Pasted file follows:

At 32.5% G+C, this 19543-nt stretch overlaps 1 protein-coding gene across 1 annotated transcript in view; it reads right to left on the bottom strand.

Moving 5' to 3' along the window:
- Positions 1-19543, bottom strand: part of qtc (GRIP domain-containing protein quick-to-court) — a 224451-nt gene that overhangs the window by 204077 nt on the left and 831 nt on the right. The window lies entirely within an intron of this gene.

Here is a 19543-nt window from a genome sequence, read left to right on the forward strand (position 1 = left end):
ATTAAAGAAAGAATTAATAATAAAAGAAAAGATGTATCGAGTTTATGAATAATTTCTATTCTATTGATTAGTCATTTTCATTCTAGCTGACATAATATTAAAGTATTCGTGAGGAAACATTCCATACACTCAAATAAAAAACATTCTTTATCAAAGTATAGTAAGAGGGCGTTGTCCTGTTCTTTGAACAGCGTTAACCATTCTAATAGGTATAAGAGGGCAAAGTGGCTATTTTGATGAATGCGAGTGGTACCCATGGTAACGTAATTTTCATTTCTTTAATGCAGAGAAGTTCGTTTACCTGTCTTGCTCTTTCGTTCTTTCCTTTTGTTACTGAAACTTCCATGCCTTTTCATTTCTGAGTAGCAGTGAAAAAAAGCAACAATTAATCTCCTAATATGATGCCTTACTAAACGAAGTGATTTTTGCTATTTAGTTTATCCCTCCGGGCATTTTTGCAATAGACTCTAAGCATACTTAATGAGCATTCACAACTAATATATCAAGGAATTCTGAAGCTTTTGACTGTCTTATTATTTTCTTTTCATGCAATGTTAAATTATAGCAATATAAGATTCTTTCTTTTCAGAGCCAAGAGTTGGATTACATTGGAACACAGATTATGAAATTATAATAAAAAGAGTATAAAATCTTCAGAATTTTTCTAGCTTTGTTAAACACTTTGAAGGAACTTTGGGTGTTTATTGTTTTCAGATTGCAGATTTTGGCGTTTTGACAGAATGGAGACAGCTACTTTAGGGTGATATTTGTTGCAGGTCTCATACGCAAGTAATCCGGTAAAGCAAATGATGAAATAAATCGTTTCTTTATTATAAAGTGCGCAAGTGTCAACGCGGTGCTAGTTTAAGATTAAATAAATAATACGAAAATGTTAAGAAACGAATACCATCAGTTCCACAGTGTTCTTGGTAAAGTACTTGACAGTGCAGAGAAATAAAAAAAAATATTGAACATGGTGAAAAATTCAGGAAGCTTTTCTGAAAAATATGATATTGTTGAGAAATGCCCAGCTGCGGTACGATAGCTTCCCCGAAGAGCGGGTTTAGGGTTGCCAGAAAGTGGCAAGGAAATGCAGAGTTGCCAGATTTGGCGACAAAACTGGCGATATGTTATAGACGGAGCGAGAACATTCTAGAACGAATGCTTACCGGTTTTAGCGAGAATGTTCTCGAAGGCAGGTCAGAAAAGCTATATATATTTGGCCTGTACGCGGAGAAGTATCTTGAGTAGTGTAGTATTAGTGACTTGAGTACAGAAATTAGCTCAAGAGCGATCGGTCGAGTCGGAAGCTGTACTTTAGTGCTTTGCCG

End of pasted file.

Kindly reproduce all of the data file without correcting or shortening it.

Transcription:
At 32.5% G+C, this 19543-nt stretch overlaps 1 protein-coding gene across 1 annotated transcript in view; it reads right to left on the bottom strand.

Moving 5' to 3' along the window:
- Positions 1-19543, bottom strand: part of qtc (GRIP domain-containing protein quick-to-court) — a 224451-nt gene that overhangs the window by 204077 nt on the left and 831 nt on the right. The window lies entirely within an intron of this gene.

Here is a 19543-nt window from a genome sequence, read left to right on the forward strand (position 1 = left end):
ATTAAAGAAAGAATTAATAATAAAAGAAAAGATGTATCGAGTTTATGAATAATTTCTATTCTATTGATTAGTCATTTTCATTCTAGCTGACATAATATTAAAGTATTCGTGAGGAAACATTCCATACACTCAAATAAAAAACATTCTTTATCAAAGTATAGTAAGAGGGCGTTGTCCTGTTCTTTGAACAGCGTTAACCATTCTAATAGGTATAAGAGGGCAAAGTGGCTATTTTGATGAATGCGAGTGGTACCCATGGTAACGTAATTTTCATTTCTTTAATGCAGAGAAGTTCGTTTACCTGTCTTGCTCTTTCGTTCTTTCCTTTTGTTACTGAAACTTCCATGCCTTTTCATTTCTGAGTAGCAGTGAAAAAAAGCAACAATTAATCTCCTAATATGATGCCTTACTAAACGAAGTGATTTTTGCTATTTAGTTTATCCCTCCGGGCATTTTTGCAATAGACTCTAAGCATACTTAATGAGCATTCACAACTAATATATCAAGGAATTCTGAAGCTTTTGACTGTCTTATTATTTTCTTTTCATGCAATGTTAAATTATAGCAATATAAGATTCTTTCTTTTCAGAGCCAAGAGTTGGATTACATTGGAACACAGATTATGAAATTATAATAAAAAGAGTATAAAATCTTCAGAATTTTTCTAGCTTTGTTAAACACTTTGAAGGAACTTTGGGTGTTTATTGTTTTCAGATTGCAGATTTTGGCGTTTTGACAGAATGGAGACAGCTACTTTAGGGTGATATTTGTTGCAGGTCTCATACGCAAGTAATCCGGTAAAGCAAATGATGAAATAAATCGTTTCTTTATTATAAAGTGCGCAAGTGTCAACGCGGTGCTAGTTTAAGATTAAATAAATAATACGAAAATGTTAAGAAACGAATACCATCAGTTCCACAGTGTTCTTGGTAAAGTACTTGACAGTGCAGAGAAATAAAAAAAAATATTGAACATGGTGAAAAATTCAGGAAGCTTTTCTGAAAAATATGATATTGTTGAGAAATGCCCAGCTGCGGTACGATAGCTTCCCCGAAGAGCGGGTTTAGGGTTGCCAGAAAGTGGCAAGGAAATGCAGAGTTGCCAGATTTGGCGACAAAACTGGCGATATGTTATAGACGGAGCGAGAACATTCTAGAACGAATGCTTACCGGTTTTAGCGAGAATGTTCTCGAAGGCAGGTCAGAAAAGCTATATATATTTGGCCTGTACGCGGAGAAGTATCTTGAGTAGTGTAGTATTAGTGACTTGAGTACAGAAATTAGCTCAAGAGCGATCGGTCGAGTCGGAAGCTGTACTTTAGTGCTTTGCCG